It is rare to find a writer who has never doubted that their work will be appreciated, understood, or credible to their audience. While those fears can be assuaged with the help of a developmental and literary editor, the best way to really get inside a reader’s head is to send your work to readers!
Beta readers are people who read your work and offer feedback, often before you send your final manuscript to be published. Often, it’s best to send them a second draft written with the help of your editor, so that you can assess how those edits are coming across.
Beta readers offer you constructive criticism from the perspective of the audience. After reading your manuscript, a beta reader can offer their insights – what they liked, what deserves to be improved and what they missed. Because you can’t truly be objective about your own writing, and getting your work into readers’ hands early can also steer you in a better direction with your story’s development, writing style and important line edits, there are two key writing stages where it’s best to have feedback from beta readers:
Especially if this is your first time getting published, you might want to involve beta readers early on in the writing process – when you have finished the first few chapters of your work, for instance. Beta readers can offer important feedback about pacing of the plot, choices about speech and behavior and whether it suits the characters, the atmosphere and vibe of your writing, and whether they are connecting with or relating to the narrator and the protagonist. These descriptors can give you a better idea of the strengths and weaknesses in your manuscript head on, and avoid having to make more major revisions later on in your writing.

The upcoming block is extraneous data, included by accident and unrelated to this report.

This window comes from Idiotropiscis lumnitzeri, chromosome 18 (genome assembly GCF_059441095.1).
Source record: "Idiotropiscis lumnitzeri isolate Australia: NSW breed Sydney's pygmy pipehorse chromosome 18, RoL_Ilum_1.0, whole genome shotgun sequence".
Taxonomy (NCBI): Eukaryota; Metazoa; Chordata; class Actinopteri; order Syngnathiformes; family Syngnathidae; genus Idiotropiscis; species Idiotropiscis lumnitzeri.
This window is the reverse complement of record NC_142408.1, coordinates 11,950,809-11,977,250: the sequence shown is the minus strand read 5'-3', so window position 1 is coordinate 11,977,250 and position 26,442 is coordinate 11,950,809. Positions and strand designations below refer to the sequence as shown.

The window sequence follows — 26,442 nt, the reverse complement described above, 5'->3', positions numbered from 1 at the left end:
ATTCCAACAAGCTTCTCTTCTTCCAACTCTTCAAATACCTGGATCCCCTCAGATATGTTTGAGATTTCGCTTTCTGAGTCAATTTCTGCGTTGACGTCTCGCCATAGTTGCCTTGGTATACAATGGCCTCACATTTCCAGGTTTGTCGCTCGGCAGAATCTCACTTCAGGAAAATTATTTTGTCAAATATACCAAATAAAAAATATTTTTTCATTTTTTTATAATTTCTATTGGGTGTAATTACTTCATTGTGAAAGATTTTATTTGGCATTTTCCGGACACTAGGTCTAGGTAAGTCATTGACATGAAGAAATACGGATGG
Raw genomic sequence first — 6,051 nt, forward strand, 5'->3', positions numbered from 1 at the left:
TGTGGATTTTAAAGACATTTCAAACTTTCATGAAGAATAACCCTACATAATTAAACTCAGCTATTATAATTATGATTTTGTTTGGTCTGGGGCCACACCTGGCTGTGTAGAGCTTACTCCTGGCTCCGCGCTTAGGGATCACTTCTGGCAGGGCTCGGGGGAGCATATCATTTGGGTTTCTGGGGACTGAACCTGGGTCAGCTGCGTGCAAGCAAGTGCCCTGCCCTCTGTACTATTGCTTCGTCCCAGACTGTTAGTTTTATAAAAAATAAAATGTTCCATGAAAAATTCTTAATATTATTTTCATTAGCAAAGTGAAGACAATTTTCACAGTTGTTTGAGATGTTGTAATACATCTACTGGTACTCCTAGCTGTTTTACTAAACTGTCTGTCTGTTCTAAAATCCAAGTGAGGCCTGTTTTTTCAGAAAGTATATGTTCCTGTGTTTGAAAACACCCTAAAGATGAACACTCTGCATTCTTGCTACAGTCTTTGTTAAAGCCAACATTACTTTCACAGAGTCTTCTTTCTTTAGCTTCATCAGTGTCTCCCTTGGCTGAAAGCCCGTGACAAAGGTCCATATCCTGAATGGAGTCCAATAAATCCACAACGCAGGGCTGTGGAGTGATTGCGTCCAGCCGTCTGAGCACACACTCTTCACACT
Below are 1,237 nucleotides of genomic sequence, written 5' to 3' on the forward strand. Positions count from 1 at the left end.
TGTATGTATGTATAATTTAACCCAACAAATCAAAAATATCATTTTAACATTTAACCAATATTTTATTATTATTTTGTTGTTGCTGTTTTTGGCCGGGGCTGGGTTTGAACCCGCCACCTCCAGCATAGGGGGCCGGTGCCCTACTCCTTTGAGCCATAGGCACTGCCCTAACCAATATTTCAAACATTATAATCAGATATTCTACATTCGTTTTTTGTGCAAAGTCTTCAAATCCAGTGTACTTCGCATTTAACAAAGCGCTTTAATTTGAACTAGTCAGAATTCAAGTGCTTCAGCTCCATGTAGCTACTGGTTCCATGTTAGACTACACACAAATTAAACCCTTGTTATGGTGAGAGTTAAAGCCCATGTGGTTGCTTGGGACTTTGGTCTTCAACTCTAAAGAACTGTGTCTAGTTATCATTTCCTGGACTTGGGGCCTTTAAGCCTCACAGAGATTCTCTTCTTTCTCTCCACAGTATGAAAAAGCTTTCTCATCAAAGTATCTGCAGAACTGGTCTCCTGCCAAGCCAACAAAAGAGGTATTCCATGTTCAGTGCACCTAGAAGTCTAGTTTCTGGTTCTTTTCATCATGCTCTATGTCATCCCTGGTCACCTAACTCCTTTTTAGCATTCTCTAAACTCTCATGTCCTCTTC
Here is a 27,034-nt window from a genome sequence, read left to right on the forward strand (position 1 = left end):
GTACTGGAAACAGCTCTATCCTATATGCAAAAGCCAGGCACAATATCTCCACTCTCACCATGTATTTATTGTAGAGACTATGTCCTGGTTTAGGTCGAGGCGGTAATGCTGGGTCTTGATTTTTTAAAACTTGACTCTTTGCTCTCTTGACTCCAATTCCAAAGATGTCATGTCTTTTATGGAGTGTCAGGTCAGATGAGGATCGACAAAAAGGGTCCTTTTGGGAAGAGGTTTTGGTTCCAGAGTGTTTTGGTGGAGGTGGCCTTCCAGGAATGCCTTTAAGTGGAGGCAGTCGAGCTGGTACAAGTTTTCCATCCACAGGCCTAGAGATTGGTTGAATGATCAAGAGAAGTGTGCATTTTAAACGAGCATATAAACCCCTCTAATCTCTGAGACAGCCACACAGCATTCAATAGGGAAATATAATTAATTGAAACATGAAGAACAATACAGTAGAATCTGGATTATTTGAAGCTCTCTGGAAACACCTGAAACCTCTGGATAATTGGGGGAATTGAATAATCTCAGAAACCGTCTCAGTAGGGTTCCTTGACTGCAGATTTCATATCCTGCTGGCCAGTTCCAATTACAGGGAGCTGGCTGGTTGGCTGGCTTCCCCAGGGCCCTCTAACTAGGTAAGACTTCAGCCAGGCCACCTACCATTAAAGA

Most writers use beta readers when they have gone through at least one preliminary edit. This way, readers are seeing something closer to a final version of your manuscript, without the distractions of poor sentence structure, redundant passages and simple typos. This allows readers to really hone in on the quality and content of your work, and give you a clearer idea of how your narrative is being received by an audience.
So who makes good beta readers? First and foremost, you will want people to agree to read your work out of sincere love for the written word, and who see it as a great privilege and honor to contribute to a work that will eventually be distributed to the general public.
Before sending the manuscript to your beta readers, make sure they meet the following requirements and can commit to the following:
Beta readers must be book people – people who devour books, are well-versed in different genres, and are keeping up with the latest literature. Choose beta readers who have extensive knowledge in the genre of your book, or may be fans of the genre. Their fondness for the genre will make them more committed to reading your manuscript. More importantly, they will be able to give you a more expert opinion based on their familiarity with other literature in that category.